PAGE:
Monday, April 9, 2012

Today let's dive into the not-so-distant past to take a look at some thoughts from C.S. Lewis regarding book reviewers/critics (quotes from An Experiment in Criticism by C.S. Lewis, 1961):

 The Toll on the Reviewer:

"I am thinking...of overworked reviewers, getting through novel after novel as quickly as they can, like a schoolboy doing his 'prep'. For such people reading often becomes mere work. The text before them comes to exist not in its own right but simply as raw material; clay out of which they can complete their tale of bricks.... it destroys appreciation." 

Oh, how I can relate! I've swum toward a whirlpool (of my own volition), and now I've been sent into a spin that leaves me exhausted and rather breathless at times. I love to read. I love getting free books to read. I love sharing my thoughts (generally) about what I read. But reviewing has become more work than enjoyment at times because of the vast amount of books I request. And from what I've seen in other blog posts, I don't think I'm the only book reviewer who has experienced this. (Feel free to correct me if I'm wrong!)

Do you think this "whirlpool syndrome" affects our ability to fully appreciate books and review them in the best way possible?
The Value of Reviews: 
 "The truth is not that we need the critics in order to enjoy the authors, but that we need the authors in order to enjoy the critics."  
"We love to hear how others enjoy what we enjoy ourselves. It is natural and wholly proper that we should especially enjoy hearing how a first-class mind responds to a very great work. That is why we read the great critics with interest (not often with any great measure of agreement). They are very good reading; as a help to the reading of others their value is, I believe, overestimated." 

"I remain, then, sceptical, not about the legitimacy or delightfulness, but about the necessity or utility of evaluative criticism." 
Wow! These observations/opinions kind of knock the wind out of me. I enjoy being a book reviewer. I love when readers tell me that my review was enjoyable to read and that it helped them. But how do reviews help? What is the purpose in writing them? Am I keeping others from reading books that I might not "like," but that might have value for other readers? Are my reviews only valuable to those who have read the books I'm referring to? In and of themselves, what is their intrinsic value?

In regards to this topic, I think it's obvious I have a lot more questions than set thoughts. I try to write "honest" reviews in the sense that they contain my honest opinion, while still balancing between what I liked about the books and what I didn't like about the books. I like to include what I thought the overall message/theme was and how that affected me. But is there something I'm missing? What does a "good" review entail and what is its purpose?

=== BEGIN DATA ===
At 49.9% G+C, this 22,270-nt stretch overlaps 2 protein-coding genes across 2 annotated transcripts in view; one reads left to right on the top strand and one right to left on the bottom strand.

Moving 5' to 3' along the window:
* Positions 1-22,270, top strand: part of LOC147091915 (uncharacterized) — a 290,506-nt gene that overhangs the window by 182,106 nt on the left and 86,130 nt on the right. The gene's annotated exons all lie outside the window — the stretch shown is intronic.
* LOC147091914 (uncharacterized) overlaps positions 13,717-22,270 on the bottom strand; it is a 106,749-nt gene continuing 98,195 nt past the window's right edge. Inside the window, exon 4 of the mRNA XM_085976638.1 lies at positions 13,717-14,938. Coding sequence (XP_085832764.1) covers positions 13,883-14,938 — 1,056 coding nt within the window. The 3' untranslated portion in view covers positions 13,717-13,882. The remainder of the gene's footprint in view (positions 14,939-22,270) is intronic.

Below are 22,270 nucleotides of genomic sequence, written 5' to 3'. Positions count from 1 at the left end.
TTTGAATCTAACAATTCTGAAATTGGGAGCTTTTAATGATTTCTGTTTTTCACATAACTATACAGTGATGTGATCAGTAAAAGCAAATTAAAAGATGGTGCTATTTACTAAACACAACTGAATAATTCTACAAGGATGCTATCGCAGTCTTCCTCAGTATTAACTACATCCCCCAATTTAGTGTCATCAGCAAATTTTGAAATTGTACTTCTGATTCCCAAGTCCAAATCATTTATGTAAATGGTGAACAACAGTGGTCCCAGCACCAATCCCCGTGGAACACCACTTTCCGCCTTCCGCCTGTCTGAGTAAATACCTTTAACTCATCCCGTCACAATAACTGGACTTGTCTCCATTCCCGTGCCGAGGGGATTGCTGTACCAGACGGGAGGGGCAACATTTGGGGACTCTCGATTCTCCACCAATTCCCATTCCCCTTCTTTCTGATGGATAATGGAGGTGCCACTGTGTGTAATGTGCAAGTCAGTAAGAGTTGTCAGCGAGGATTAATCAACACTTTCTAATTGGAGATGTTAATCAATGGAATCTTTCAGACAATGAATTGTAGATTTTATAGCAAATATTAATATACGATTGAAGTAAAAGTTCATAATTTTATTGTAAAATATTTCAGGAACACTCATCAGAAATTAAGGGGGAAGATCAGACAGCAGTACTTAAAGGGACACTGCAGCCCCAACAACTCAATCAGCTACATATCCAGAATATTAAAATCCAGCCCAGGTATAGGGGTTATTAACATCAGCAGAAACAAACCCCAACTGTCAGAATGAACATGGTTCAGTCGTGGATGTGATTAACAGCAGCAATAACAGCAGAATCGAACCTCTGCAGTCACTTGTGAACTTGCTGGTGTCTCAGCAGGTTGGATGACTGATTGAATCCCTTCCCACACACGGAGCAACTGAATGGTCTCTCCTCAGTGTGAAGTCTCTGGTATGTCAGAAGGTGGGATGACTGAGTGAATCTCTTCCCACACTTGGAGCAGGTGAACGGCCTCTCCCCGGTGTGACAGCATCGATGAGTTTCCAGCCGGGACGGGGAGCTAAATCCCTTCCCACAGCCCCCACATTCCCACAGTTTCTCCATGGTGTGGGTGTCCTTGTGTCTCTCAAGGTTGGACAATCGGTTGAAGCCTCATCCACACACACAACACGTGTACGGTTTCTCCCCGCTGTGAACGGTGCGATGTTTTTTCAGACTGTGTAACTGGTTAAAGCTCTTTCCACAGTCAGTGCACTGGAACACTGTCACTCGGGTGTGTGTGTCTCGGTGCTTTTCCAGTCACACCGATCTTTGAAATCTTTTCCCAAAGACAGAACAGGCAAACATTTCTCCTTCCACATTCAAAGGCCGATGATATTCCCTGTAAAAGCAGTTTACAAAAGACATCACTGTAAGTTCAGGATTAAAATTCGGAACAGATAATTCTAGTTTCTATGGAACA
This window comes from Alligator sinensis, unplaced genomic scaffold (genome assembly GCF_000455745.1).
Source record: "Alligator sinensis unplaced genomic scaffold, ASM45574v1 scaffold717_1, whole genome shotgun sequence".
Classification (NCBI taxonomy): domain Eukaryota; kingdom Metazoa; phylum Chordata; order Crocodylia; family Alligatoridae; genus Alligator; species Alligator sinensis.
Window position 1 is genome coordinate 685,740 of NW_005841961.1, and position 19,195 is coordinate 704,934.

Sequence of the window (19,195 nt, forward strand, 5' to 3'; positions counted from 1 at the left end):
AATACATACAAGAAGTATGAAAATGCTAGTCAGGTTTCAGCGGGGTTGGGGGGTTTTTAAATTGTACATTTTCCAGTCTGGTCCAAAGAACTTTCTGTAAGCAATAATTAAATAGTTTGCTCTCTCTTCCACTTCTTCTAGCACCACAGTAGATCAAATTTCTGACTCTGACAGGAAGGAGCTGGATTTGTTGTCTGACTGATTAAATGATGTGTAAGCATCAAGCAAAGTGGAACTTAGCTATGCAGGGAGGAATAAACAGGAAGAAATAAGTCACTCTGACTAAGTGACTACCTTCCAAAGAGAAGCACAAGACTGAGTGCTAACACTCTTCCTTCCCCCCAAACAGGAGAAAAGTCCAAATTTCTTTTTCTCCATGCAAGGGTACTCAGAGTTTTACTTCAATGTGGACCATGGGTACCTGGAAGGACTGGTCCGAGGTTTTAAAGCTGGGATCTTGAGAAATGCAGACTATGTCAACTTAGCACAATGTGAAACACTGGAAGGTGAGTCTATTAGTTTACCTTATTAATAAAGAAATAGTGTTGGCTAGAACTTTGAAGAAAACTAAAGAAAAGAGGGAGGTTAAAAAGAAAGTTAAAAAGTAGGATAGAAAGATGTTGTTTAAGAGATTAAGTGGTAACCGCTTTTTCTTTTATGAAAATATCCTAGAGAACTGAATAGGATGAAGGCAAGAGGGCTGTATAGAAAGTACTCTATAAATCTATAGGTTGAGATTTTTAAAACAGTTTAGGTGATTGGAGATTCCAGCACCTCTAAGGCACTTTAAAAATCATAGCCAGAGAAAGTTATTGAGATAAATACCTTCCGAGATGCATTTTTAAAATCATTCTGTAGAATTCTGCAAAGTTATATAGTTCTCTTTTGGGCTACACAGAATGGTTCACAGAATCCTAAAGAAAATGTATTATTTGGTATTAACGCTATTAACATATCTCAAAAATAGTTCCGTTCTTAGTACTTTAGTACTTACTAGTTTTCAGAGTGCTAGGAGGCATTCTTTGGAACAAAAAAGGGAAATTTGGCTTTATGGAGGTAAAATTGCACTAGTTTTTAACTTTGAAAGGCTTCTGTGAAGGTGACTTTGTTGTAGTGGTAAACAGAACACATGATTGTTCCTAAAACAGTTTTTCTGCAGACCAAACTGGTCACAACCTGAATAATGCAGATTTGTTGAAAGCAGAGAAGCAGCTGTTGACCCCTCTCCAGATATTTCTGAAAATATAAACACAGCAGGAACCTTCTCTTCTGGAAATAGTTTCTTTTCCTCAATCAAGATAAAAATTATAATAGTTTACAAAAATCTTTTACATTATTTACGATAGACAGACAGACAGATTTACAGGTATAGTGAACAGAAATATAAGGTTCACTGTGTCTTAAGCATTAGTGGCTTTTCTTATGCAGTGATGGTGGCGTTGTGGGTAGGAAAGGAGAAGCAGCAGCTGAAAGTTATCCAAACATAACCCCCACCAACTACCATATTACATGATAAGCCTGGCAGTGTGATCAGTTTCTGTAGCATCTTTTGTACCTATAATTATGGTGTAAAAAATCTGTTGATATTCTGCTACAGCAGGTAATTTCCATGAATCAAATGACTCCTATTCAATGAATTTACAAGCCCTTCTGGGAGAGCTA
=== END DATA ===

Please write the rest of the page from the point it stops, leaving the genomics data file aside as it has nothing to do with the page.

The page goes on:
Do you enjoy reading book reviews? Do you think book reviews are only really enjoyable to those who have read the books being reviewed? Do you think book reviews can be dangerous in the sense that they might keep someone from reading a book they maybe should read?
To Review or Not to Review?
"I suggest that a ten or twenty years' abstinence both from the reading and from the writing of evaluative criticism might do us all a great deal of good."
C.S. Lewis' suggestion is a controversial one in my mind simply because I spend a lot of time reading books for review purposes. If I stopped reviewing books, I wouldn't have nearly the amount of reading options I now enjoy. (I might be at a higher risk of going broke, too, LOL!) I might miss out on books that I normally wouldn't have picked up or maybe even heard much about. I wouldn't have the pressure put on me to finish a book - which could be a good or bad thing.

But at the same time, would readers miss my book reviews? Do my reviews make a difference? And if they do, is that difference good or bad? If I took a break from reviewing books, I would have more time to catch up on the books I already own that I haven't yet read, and I might get to re-read more books, as well. I might even end up appreciating books more in a way that I have lost in the mad rush of a book reviewer's world.